External project stakeholders include the project’s customers (if they are external to the organization), competitors, suppliers, and other external groups that are potentially involved in or affected by the project, such as government officials and concerned citizens.
A stakeholder analysis provides information about key stakeholders to help manage relationships with them.
Includes the following information:
Names and organizations of key stakeholders
Their roles on the project
Unique facts about each stakeholder
Their levels of interest in the project
Their influence on the project
Suggestions for managing relationships with each stakeholder
Because a stakeholder analysis often includes sensitive information, it should not be part of the official project plans, which are normally available for all stakeholders to review.
Preparing a Business Case for the Project
Successful organizations initiate projects to meet business needs, and a common business need is to spend money wisely.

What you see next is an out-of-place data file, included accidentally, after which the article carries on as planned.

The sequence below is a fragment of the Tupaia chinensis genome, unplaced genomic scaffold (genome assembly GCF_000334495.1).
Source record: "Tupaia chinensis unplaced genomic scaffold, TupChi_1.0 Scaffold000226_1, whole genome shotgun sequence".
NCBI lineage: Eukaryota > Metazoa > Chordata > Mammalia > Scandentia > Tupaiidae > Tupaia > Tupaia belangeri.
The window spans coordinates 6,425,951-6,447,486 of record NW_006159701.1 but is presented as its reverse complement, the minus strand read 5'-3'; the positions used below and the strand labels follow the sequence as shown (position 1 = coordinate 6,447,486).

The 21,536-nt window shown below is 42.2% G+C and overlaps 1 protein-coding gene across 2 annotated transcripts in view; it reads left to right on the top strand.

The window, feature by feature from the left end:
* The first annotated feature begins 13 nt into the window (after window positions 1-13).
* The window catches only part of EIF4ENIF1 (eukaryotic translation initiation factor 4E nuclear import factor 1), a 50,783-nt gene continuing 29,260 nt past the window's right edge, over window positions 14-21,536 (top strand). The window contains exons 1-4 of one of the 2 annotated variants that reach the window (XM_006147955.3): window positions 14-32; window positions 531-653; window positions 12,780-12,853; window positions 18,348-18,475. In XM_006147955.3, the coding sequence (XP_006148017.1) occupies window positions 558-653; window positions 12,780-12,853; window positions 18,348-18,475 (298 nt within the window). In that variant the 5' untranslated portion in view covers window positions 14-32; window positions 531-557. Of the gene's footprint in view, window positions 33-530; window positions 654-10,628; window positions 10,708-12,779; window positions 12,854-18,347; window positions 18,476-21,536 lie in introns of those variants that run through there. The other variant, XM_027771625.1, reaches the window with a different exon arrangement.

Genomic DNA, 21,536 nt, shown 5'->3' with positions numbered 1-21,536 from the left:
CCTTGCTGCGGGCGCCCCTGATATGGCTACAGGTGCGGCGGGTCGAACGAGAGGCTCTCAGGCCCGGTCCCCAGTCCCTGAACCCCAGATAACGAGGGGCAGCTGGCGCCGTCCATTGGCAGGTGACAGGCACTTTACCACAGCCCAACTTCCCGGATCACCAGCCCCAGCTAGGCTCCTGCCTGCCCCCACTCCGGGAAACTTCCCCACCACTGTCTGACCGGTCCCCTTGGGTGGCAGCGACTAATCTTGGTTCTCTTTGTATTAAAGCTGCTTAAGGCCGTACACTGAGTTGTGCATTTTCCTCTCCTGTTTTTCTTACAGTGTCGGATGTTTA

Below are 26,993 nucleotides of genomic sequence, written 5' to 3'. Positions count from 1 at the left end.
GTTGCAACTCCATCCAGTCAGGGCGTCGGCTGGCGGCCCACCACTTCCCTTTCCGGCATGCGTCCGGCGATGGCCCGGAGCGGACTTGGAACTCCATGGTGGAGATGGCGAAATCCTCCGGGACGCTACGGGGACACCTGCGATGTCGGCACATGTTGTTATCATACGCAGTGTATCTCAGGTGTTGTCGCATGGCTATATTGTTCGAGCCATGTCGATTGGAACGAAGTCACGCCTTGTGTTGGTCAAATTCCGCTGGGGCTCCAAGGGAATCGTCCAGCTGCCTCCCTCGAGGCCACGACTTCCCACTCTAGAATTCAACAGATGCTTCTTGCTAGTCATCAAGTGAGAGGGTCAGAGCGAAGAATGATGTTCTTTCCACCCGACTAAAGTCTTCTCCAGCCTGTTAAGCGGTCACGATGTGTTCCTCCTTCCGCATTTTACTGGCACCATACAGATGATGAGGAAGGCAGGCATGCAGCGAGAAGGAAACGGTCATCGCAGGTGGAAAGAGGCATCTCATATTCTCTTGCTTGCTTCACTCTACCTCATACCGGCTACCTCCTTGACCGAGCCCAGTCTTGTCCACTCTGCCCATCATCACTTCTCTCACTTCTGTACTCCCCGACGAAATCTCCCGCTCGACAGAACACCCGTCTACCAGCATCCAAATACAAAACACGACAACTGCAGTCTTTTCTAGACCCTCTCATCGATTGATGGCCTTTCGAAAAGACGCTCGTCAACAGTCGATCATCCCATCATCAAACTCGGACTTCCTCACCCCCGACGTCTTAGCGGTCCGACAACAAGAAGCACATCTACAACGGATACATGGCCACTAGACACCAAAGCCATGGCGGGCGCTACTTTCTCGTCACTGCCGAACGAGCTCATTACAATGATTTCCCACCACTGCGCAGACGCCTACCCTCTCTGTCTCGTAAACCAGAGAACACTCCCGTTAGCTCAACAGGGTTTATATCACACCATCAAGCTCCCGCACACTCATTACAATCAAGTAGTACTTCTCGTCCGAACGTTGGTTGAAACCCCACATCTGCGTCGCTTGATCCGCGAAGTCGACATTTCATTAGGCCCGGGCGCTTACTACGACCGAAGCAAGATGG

A business case is a document that provides justification for investing in a project.
It is a good idea to have one of the company’s financial managers review the information for accuracy.
Contents of a Business Case
Current Situation and Problem/Opportunity Statement
Critical Assumptions and Constraints
Analysis of Options and Recommendation
Preliminary Project Requirements
Budget Estimate and Financial Analysis
Creating a Project Charter
A project charter is a document that formally recognizes the existence of a project and provides a summary of the project’s objectives and management.
It authorizes the project manager to use organizational resources to complete the project.